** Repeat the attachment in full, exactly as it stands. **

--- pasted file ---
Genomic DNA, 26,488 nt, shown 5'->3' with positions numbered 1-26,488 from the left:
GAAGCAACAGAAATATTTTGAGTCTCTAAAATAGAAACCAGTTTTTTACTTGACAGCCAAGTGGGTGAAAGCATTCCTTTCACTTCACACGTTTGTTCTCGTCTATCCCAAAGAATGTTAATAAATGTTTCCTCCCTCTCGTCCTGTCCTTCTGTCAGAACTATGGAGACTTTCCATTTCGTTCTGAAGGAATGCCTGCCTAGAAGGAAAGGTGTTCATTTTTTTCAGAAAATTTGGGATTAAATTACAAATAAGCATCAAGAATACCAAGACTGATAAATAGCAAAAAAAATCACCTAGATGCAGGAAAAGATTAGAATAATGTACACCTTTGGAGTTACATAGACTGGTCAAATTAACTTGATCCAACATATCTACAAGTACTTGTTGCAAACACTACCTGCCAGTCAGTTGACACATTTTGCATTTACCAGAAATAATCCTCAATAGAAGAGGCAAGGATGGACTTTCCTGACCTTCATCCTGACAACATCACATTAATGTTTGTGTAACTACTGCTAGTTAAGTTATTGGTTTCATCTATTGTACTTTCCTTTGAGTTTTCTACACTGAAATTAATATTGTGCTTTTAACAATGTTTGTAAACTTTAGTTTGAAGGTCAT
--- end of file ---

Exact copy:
Genomic DNA, 26,488 nt, shown 5'->3' with positions numbered 1-26,488 from the left:
GAAGCAACAGAAATATTTTGAGTCTCTAAAATAGAAACCAGTTTTTTACTTGACAGCCAAGTGGGTGAAAGCATTCCTTTCACTTCACACGTTTGTTCTCGTCTATCCCAAAGAATGTTAATAAATGTTTCCTCCCTCTCGTCCTGTCCTTCTGTCAGAACTATGGAGACTTTCCATTTCGTTCTGAAGGAATGCCTGCCTAGAAGGAAAGGTGTTCATTTTTTTCAGAAAATTTGGGATTAAATTACAAATAAGCATCAAGAATACCAAGACTGATAAATAGCAAAAAAAATCACCTAGATGCAGGAAAAGATTAGAATAATGTACACCTTTGGAGTTACATAGACTGGTCAAATTAACTTGATCCAACATATCTACAAGTACTTGTTGCAAACACTACCTGCCAGTCAGTTGACACATTTTGCATTTACCAGAAATAATCCTCAATAGAAGAGGCAAGGATGGACTTTCCTGACCTTCATCCTGACAACATCACATTAATGTTTGTGTAACTACTGCTAGTTAAGTTATTGGTTTCATCTATTGTACTTTCCTTTGAGTTTTCTACACTGAAATTAATATTGTGCTTTTAACAATGTTTGTAAACTTTAGTTTGAAGGTCAT